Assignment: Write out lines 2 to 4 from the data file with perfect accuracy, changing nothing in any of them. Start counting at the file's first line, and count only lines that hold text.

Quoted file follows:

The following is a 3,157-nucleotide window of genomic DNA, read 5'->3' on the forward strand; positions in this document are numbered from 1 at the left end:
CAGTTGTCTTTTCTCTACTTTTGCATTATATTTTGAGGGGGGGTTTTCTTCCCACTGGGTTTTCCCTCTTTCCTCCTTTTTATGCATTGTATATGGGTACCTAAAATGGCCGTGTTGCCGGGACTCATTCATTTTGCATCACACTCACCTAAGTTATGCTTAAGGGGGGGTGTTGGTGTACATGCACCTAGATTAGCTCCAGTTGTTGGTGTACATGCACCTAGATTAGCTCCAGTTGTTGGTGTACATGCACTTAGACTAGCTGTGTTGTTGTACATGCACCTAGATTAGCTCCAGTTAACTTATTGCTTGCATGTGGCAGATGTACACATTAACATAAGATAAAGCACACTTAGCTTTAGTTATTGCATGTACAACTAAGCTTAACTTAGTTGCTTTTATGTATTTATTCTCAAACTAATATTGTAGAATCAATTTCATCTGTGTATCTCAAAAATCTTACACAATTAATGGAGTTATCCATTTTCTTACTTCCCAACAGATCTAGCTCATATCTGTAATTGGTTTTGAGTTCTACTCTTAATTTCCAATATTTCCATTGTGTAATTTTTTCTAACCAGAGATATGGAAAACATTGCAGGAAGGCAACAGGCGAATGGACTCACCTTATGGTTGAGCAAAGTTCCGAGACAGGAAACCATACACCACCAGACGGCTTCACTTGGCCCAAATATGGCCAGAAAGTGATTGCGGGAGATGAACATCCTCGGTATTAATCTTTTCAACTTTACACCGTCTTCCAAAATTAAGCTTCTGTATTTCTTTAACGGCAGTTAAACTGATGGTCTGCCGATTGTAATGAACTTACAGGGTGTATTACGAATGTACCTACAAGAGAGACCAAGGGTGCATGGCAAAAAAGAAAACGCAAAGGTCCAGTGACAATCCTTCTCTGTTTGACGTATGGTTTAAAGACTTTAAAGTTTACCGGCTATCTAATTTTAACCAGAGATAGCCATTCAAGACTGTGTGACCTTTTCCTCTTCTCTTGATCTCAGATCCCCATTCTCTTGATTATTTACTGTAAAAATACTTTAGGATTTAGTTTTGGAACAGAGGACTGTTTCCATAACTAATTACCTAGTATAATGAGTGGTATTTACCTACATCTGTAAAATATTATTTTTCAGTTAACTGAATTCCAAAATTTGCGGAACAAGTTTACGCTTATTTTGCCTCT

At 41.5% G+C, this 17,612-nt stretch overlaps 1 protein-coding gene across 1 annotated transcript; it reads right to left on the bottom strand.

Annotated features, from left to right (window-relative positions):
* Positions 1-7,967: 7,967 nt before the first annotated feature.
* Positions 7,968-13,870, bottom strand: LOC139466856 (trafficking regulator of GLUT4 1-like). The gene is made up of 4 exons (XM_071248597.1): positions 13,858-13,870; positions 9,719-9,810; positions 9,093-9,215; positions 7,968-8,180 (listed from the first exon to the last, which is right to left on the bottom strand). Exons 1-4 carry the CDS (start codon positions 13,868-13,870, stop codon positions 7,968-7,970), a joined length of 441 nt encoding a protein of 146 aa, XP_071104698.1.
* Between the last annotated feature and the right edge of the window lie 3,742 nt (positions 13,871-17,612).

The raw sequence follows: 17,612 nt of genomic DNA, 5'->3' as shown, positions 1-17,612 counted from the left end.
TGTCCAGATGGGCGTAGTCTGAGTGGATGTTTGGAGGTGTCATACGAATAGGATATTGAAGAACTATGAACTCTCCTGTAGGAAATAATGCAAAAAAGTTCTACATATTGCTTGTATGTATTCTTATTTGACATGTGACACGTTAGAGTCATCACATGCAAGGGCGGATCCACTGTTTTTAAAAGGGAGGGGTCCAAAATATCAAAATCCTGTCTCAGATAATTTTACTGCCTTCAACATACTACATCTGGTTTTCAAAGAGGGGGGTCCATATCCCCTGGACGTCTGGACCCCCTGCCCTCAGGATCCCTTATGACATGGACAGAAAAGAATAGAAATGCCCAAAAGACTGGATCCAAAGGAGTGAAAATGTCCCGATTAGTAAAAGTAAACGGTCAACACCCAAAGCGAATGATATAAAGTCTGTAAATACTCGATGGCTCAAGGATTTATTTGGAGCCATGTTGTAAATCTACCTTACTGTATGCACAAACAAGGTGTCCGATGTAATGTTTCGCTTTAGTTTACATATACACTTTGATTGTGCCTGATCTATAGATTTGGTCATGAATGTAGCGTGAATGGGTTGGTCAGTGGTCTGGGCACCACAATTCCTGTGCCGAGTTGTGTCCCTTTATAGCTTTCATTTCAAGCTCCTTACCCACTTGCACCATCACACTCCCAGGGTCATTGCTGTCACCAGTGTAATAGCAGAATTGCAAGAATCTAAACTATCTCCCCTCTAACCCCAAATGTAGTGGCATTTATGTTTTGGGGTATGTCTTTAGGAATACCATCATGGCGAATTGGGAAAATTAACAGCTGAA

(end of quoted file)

CAGTTGTCTTTTCTCTACTTTTGCATTATATTTTGAGGGGGGGTTTTCTTCCCACTGGGTTTTCCCTCTTTCCTCCTTTTTATGCATTGTATATGGGTACCTAAAATGGCCGTGTTGCCGGGACTCATTCATTTTGCATCACACTCACCTAAGTTATGCTTAAGGGGGGGTGTTGGTGTACATGCACCTAGATTAGCTCCAGTTGTTGGTGTACATGCACCTAGATTAGCTCCAGTTGTTGGTGTACATGCACTTAGACTAGCTGTGTTGTTGTACATGCACCTAGATTAGCTCCAGTTAACTTATTGCTTGCATGTGGCAGATGTACACATTAACATAAGATAAAGCACACTTAGCTTTAGTTATTGCATGTACAACTAAGCTTAACTTAGTTGCTTTTATGTATTTATTCTCAAACTAATATTGTAGAATCAATTTCATCTGTGTATCTCAAAAATCTTACACAATTAATGGAGTTATCCATTTTCTTACTTCCCAACAGATCTAGCTCATATCTGTAATTGGTTTTGAGTTCTACTCTTAATTTCCAATATTTCCATTGTGTAATTTTTTCTAACCAGAGATATGGAAAACATTGCAGGAAGGCAACAGGCGAATGGACTCACCTTATGGTTGAGCAAAGTTCCGAGACAGGAAACCATACACCACCAGACGGCTTCACTTGGCCCAAATATGGCCAGAAAGTGATTGCGGGAGATGAACATCCTCGGTATTAATCTTTTCAACTTTACACCGTCTTCCAAAATTAAGCTTCTGTATTTCTTTAACGGCAGTTAAACTGATGGTCTGCCGATTGTAATGAACTTACAGGGTGTATTACGAATGTACCTACAAGAGAGACCAAGGGTGCATGGCAAAAAAGAAAACGCAAAGGTCCAGTGACAATCCTTCTCTGTTTGACGTATGGTTTAAAGACTTTAAAGTTTACCGGCTATCTAATTTTAACCAGAGATAGCCATTCAAGACTGTGTGACCTTTTCCTCTTCTCTTGATCTCAGATCCCCATTCTCTTGATTATTTACTGTAAAAATACTTTAGGATTTAGTTTTGGAACAGAGGACTGTTTCCATAACTAATTACCTAGTATAATGAGTGGTATTTACCTACATCTGTAAAATATTATTTTTCAGTTAACTGAATTCCAAAATTTGCGGAACAAGTTTACGCTTATTTTGCCTCT

At 41.5% G+C, this 17,612-nt stretch overlaps 1 protein-coding gene across 1 annotated transcript; it reads right to left on the bottom strand.

Annotated features, from left to right (window-relative positions):